Now it’s my turn to weigh in on the “Lie of the Year,” the gimmick PolitiFact uses to highlight the most egregious misstatements of the past year. This time, though, the fact-checking service stumbled into a fusillade of criticism from such unlikely bedfellows as New York Times liberal columnist Paul Krugman and the conservative Wall Street Journal’s online opinion page. The lie, according to PolitiFact, was the Democrats’ assertion that Republicans voted to end Medicare when the House voted last spring to embrace a voucher plan pushed by Wisconsin congressman Paul Ryan. PolitiFact also argued Democrats overreached by failing to tell the public Ryan’s plan would not force people over fifty-five to leave the traditional Medicare program, using words like “end” and “kill” even though the program would continue to exist in a privatized form, and showing videos of old people who would not be affected by the change.

I am not going to comment on PolitiFact’s own politics (as the Wall Street Journal did), the notion of fact-checking balance that interested other commentators, or the notion that PolitiFact’s time has come and gone. The fact is Republicans by supporting Ryan’s voucher plan did essentially vote to end Medicare. The Dems who didn’t like that idea should have been more precise in their statements, saying instead “Republicans voted to end Medicare as we know it” or “voted to end Medicare as a social insurance program”—a point that Norman Ornstein, a resident scholar at the American Enterprise Institute, made in PolitiFact’s critique.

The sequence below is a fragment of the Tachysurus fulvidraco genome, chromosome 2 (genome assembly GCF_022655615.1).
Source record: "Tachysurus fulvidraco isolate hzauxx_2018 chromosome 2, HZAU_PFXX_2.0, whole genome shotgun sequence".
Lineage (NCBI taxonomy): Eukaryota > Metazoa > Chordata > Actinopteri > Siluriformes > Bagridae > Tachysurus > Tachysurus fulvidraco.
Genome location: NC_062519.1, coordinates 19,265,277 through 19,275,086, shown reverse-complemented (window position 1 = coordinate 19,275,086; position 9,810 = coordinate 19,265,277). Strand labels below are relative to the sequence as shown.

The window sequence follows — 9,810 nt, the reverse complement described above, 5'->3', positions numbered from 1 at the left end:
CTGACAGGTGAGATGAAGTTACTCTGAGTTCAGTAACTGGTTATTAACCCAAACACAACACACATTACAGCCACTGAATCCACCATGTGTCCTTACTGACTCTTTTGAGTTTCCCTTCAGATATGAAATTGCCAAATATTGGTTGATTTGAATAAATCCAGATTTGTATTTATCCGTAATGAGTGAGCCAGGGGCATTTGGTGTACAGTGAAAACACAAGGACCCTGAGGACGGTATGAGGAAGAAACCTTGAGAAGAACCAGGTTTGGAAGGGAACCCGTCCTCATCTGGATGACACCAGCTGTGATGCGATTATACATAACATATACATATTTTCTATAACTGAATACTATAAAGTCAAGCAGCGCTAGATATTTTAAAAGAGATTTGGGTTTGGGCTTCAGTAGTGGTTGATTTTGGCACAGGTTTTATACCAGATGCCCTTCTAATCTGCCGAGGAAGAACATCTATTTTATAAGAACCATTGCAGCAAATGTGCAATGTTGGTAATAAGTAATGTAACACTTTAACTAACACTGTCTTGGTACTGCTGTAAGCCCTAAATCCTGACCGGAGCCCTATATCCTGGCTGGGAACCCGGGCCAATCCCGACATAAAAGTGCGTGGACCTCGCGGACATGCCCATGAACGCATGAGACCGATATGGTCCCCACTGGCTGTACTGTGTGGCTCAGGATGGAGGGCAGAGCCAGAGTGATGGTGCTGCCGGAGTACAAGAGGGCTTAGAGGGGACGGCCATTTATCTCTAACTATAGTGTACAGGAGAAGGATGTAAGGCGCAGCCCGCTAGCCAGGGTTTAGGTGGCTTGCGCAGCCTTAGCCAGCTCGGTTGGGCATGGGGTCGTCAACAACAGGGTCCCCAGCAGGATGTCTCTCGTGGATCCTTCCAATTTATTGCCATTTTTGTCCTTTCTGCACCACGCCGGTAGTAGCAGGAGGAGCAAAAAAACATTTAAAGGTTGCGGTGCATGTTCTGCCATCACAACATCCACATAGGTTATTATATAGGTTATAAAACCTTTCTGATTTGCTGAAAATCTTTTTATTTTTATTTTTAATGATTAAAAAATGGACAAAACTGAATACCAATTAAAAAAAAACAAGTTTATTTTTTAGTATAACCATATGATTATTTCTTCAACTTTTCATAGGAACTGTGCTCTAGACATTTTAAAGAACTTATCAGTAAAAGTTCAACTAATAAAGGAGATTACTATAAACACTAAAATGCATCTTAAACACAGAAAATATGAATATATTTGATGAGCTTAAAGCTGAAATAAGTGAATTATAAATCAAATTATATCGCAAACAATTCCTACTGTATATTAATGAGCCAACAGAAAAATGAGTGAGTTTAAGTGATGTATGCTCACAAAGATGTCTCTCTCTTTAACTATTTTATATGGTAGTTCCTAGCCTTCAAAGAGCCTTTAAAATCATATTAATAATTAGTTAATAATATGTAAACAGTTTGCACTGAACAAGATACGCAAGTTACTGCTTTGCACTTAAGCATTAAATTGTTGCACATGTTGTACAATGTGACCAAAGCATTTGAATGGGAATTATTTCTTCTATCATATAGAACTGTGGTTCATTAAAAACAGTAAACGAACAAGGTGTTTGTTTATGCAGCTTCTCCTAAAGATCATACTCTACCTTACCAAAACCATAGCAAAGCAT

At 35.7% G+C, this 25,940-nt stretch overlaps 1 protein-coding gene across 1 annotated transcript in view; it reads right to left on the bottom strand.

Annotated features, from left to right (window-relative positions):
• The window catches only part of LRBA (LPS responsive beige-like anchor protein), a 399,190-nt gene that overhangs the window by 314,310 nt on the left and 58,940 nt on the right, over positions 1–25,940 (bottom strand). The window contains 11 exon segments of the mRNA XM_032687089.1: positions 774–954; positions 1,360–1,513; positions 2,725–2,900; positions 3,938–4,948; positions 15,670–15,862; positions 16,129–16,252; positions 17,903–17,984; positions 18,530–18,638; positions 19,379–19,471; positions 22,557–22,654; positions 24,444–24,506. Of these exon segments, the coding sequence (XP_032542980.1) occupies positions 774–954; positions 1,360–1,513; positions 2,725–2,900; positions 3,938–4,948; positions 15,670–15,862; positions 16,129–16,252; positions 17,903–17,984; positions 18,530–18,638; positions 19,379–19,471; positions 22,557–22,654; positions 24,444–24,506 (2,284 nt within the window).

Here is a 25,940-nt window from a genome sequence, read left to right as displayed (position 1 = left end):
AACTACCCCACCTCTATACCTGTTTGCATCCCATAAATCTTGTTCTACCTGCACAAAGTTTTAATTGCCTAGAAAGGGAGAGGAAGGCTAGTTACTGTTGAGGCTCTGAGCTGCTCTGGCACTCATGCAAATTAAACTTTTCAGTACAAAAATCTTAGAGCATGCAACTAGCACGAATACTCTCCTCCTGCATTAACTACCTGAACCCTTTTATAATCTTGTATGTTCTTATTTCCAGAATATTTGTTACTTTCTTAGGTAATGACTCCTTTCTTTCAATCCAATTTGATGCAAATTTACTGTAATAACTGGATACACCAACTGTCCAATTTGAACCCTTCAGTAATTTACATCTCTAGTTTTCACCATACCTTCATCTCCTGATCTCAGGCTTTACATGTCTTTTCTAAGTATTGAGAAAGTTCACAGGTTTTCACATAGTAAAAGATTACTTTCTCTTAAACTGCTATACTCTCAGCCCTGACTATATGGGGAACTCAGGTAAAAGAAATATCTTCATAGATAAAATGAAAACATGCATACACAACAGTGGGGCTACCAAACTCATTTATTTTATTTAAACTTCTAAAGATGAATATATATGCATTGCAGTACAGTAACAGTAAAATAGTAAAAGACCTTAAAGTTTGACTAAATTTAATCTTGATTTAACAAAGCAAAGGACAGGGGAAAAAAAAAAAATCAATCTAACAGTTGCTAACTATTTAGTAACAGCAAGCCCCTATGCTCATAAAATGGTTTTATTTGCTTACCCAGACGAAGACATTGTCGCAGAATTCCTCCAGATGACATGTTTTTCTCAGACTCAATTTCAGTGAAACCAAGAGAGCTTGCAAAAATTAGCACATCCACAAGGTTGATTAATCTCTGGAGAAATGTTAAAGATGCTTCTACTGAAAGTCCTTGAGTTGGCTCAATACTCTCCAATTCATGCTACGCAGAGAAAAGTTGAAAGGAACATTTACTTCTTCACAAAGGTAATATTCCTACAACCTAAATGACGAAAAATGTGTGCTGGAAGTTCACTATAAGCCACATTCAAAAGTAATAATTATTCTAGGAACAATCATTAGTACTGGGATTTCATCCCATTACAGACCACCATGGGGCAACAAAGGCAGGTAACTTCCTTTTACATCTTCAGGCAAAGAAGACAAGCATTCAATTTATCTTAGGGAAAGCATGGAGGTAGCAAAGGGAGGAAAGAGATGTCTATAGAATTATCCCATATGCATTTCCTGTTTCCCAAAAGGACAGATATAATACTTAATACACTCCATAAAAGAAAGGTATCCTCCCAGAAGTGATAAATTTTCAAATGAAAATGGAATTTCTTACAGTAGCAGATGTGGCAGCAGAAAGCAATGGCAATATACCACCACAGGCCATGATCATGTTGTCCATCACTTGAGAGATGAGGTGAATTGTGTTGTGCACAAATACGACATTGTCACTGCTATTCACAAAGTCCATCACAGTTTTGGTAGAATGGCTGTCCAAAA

PolitiFact and others should have left it there and devoted space to the larger issue. Medicare may be wildly popular, but it is not well understood by most people—be they beneficiaries, politicians, or journalists. Deconstructing how this complicated and misunderstood program works and the historical context for proposed changes would go a long way to helping the public evaluate the arguments from both Democrats and Republicans. For more than a year, Campaign Desk has urged journalists to fill that void.